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Consider a particle undergoing geometric brownian motion with drift $\mu$ and volatility $\sigma$ e.g. as in here. Let $W_t$ denote this geometric brownian motion with drift at time $t$. I am looking for a formula to calculate:
$$ \mathbb{P}\big(\max_{0 \leq t \leq n} W_t - \min_{0\leq t \leq n} W_t > z\big) $$ The inputs to the formula will be $\mu$, $\sigma$, $z$, and $n$.

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Here is a result for (nongeometric) Brownian motion with drift for a related quantity. –  cardinal Mar 12 '11 at 21:57
    
I am going through that paper and it seems to be plain wrong. E.g.: try calculating G(0). It should give 1 since Prob(max-min>=0) = 1, but it leads to problems. Also, in the paper: E[D] = \int dhG(h). This is plain wrong. E[D] = \int hg(h)dh. –  morpheus Mar 12 '11 at 23:17
    
That's entirely possible. I haven't read that paper carefully. When I saw your question, I remembered having seen it maybe five or six years ago, so I typed it in to Google and linked to it. Caveat lector, I suppose. (Note, you can use standard TeX notation even in comments by wrapping math with $. –  cardinal Mar 13 '11 at 1:21
    
Also, let $B_t = \log W_t$ be a brownian motion with drift. Then if you know $\mathbb{P}(\min_{0 \leq t \leq n} B_t > a, \max_{0 \leq t \leq n} B_t < b)$, then you could conceivably back out what you desire by transformation of variables. Now, the quantity I have written is equivalent to the distribution of the first exit time of brownian motion with drift from the strip $(a,b)$ for $a < b$. I imagine some fairly strong statement about this must be known, since the distribution of $(B_t, \max_{u \leq t} B_u)$ is known, has closed form, and is closely related to the first hitting time of $b$. –  cardinal Mar 13 '11 at 1:30
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I am adding back my comment (sorry I deleted it). For RV subjected to brownian motion, equation 4.10 in this [paper](www-sop.inria.fr/members/Etienne.Tanre/publication/jtp.pdf) gives the answer –  morpheus Mar 14 '11 at 17:56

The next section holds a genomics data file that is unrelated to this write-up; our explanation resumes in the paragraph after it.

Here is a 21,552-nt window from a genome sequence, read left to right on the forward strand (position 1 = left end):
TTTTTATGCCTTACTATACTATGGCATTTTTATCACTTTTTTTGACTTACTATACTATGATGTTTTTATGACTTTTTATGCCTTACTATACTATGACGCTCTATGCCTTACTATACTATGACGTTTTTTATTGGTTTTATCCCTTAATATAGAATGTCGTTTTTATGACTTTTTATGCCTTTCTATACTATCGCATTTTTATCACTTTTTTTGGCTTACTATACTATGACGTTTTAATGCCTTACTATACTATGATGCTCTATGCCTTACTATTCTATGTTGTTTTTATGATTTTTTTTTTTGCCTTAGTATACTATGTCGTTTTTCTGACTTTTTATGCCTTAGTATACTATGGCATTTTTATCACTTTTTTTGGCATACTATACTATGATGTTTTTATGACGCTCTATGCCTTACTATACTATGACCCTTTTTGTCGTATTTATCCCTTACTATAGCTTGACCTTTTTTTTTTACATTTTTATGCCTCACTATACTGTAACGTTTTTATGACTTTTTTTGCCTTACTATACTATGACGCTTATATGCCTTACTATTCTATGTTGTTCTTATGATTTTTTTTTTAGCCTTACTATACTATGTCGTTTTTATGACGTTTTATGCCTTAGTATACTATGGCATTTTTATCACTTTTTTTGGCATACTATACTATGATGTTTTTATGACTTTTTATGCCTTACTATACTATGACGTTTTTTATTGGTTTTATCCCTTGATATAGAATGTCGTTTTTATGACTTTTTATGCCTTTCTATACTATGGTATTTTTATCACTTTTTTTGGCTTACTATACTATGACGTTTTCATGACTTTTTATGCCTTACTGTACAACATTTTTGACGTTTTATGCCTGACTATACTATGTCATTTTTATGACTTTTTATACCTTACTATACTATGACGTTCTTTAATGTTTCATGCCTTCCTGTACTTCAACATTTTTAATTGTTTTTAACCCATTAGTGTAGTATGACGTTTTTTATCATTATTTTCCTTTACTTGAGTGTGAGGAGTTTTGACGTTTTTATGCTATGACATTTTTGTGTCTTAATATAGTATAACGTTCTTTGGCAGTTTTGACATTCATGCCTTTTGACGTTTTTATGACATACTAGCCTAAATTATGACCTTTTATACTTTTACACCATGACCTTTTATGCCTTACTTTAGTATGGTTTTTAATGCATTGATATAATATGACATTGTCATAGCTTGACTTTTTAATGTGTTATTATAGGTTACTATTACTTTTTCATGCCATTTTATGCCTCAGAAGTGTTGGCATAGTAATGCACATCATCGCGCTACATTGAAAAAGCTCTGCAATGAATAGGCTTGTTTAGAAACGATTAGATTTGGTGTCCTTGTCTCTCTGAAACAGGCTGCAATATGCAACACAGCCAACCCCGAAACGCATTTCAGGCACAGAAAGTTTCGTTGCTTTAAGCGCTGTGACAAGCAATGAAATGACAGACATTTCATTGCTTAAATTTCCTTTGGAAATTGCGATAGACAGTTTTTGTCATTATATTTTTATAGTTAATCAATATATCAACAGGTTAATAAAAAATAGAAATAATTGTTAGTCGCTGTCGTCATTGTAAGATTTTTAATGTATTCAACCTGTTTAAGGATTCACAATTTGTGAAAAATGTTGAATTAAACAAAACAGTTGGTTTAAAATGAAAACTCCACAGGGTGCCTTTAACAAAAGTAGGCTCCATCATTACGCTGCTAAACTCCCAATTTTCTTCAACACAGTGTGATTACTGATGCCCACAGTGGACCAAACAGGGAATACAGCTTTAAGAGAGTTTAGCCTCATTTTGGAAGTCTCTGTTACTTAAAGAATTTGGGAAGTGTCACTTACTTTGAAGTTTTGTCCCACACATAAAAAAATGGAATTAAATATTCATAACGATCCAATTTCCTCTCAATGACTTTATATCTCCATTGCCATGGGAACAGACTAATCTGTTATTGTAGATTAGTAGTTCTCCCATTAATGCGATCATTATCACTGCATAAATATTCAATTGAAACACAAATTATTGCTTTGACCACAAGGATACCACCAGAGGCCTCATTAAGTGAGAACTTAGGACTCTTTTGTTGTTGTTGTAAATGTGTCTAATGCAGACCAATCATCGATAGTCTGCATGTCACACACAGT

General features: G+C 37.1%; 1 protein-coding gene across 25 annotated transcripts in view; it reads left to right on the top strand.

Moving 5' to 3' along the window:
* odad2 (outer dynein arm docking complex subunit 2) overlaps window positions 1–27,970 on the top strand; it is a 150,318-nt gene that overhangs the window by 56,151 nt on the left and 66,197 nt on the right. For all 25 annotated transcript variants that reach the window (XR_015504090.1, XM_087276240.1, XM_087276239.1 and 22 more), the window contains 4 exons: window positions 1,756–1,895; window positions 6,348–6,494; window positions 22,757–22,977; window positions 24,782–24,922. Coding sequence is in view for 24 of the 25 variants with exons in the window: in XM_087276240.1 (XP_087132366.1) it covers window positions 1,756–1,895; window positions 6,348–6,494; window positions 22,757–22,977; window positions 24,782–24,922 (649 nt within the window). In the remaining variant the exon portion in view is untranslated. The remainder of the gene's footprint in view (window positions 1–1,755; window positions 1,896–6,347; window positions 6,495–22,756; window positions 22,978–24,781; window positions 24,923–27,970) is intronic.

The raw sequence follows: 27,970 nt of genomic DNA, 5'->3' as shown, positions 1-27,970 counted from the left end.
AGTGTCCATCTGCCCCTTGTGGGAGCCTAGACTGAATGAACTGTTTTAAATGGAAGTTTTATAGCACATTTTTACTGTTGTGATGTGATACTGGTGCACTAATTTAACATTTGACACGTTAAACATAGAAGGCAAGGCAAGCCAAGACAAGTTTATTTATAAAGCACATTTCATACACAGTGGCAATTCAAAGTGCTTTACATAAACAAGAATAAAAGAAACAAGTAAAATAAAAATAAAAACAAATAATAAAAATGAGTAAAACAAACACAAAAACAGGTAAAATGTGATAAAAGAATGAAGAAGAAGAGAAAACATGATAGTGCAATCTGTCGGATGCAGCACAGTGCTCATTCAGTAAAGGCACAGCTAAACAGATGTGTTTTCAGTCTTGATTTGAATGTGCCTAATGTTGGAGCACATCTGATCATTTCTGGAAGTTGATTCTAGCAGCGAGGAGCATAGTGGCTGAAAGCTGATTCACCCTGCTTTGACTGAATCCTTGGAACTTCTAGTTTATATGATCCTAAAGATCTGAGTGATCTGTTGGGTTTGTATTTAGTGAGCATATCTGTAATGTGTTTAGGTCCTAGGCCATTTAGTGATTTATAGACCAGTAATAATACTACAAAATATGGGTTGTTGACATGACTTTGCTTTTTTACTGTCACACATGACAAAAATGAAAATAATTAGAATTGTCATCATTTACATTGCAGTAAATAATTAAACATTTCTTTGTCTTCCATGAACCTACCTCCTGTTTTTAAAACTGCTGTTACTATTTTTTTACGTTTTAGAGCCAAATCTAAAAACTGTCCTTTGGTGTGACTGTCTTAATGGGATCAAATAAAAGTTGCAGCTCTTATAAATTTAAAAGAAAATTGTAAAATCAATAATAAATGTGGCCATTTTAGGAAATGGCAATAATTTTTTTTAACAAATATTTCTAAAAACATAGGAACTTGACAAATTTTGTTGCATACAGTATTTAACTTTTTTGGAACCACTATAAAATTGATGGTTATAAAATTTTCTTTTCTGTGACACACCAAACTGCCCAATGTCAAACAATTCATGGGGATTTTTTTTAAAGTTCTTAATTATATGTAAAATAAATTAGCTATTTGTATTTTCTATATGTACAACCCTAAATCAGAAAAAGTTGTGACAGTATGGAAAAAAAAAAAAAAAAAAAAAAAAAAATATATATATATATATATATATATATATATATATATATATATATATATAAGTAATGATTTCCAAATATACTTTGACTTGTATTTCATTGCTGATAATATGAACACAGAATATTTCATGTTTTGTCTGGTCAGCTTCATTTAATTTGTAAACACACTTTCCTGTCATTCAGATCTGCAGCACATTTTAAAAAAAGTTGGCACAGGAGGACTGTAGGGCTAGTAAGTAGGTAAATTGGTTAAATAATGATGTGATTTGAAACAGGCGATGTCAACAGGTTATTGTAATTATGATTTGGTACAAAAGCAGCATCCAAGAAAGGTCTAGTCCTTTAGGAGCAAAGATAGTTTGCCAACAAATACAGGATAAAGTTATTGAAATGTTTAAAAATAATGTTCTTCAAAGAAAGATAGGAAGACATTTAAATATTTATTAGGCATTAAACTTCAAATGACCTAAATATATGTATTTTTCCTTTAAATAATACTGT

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2 Answers 2

Let's start with the joint probability density of Brownian motion $W_t$ and its maximum $M_t = \max_{0 \le u \le t} W_u$

$\begin{equation} f(m,w) = \frac{2(2m-w)}{T\sqrt{2 \pi T}} \exp \left\{ - \frac{(2m-w)^2}{2T} \right\} \end{equation}$

We have to integrate

$f(\mu,\omega)$ over $\omega \in(-\infty,m), \mu \in (0,m), \mu \ge \omega$

to get the distribution function of the maximum.

$P[M_t \le m] = \frac{1}{\sqrt{2 \pi}} \int_{-\infty}^{\frac{m}{\sqrt{t}}} e^{-\frac{-x^2}{2}} dx -\frac{1}{\sqrt{2 \pi}} \int_{-\infty}^{-\frac{m}{\sqrt{t}}} e^{-\frac{-x^2}{2}} dx $

Differentiating we'll obtain the pdf of the maximum $ f(m) = \frac{2}{\sqrt{2 \pi t}} e^{-\frac{m^2}{2t}} dm$

$m \in (0,\infty)$ is understandable, since $W_0 = M_0 =0$

By the reflection principle, the minimum $\min_{0 \le u \le t} W_u$ has the same pdf, except that $m \in (-\infty,0)$

By the reflection principle we also know that

$\forall x \ge0: P[\min_{0 \le u \le t} W_u \le x] = P[\max_{0 \le u \le t} W_u \ge -x]$

therefore

$$ \begin{align} P[\max_{0 \le u \le t} W_u - \min_{0 \le u \le t} W_u \ge x] &= 2 P[\max_{0 \le u \le t} W_u \ge \frac{x}{2}]\\ &= 2 P[\min_{0 \le u \le t} W_u \le -\frac{x}{2}] \\ &= 2 \frac{2}{\sqrt{2 \pi}}\int_{-\infty}^{-\frac{x}{2}} e^{\frac{-m^2}{2}}{d}m\\ \end{align} $$

$\forall x \in -\infty, 0)$

the only problem with this solution is that the probability adds together to 2 as opposed to 1. I guess the easiest way to solve this would be by eliminating the 2 in front, but is can't see any mathematical rationale behind doing so. Any suggestions?

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The following horrible formula for the joint distribution of max, min and end value of a Brownian motion was copied without guarantees from the Handbook Of Brownian Motion (Borodin/Salminen), 1.15.8, p.271. First, for simplicity, this is only written for $\sigma=1,t=1$, and the more general case comes directly from scaling. If we shorten W as the Brownian Botion at t=1, m as the minimum and M as the maximum over $[0,1]$, then for $a < min(0,z) \le max(0,z) < b$ it holds $$ P(a < m, M < b, W \in dz) = \frac{1}{\sqrt{2\pi}}e^{(\mu z-\mu^2/2)} \cdot \sum_{k =-\infty}^{\infty} \Bigl(e^{-(z+2k(b-a))^2/2} - e^{(z-2a + 2k(b-a))^2/2} \Bigr) dz\; . $$ (Apologies for using z here in a different context.) If one really wants to, one can compute from this an even more horrible formula for the above probability. It is now in principle possible to derive from this a formula for what you want, by finding the density function $p_{m,M,W}$, and using $$ P(e^M-e^m\le r) = \int_{(x,y,z)\ :\ e^x \le e^z \le e^y \le e^x + r} p_{m,M,W}(x,y,z) d(x,y,z)\;, $$ but I shudder at the monster I expect to fall out from this. It might be better to give up and simulate the probability in question, and find some asymptotics.

However, if you would like to proceed with it, I suggest you look not into the Handbook Of Brownian Motion, but rather into this paper, as it is much more readable.

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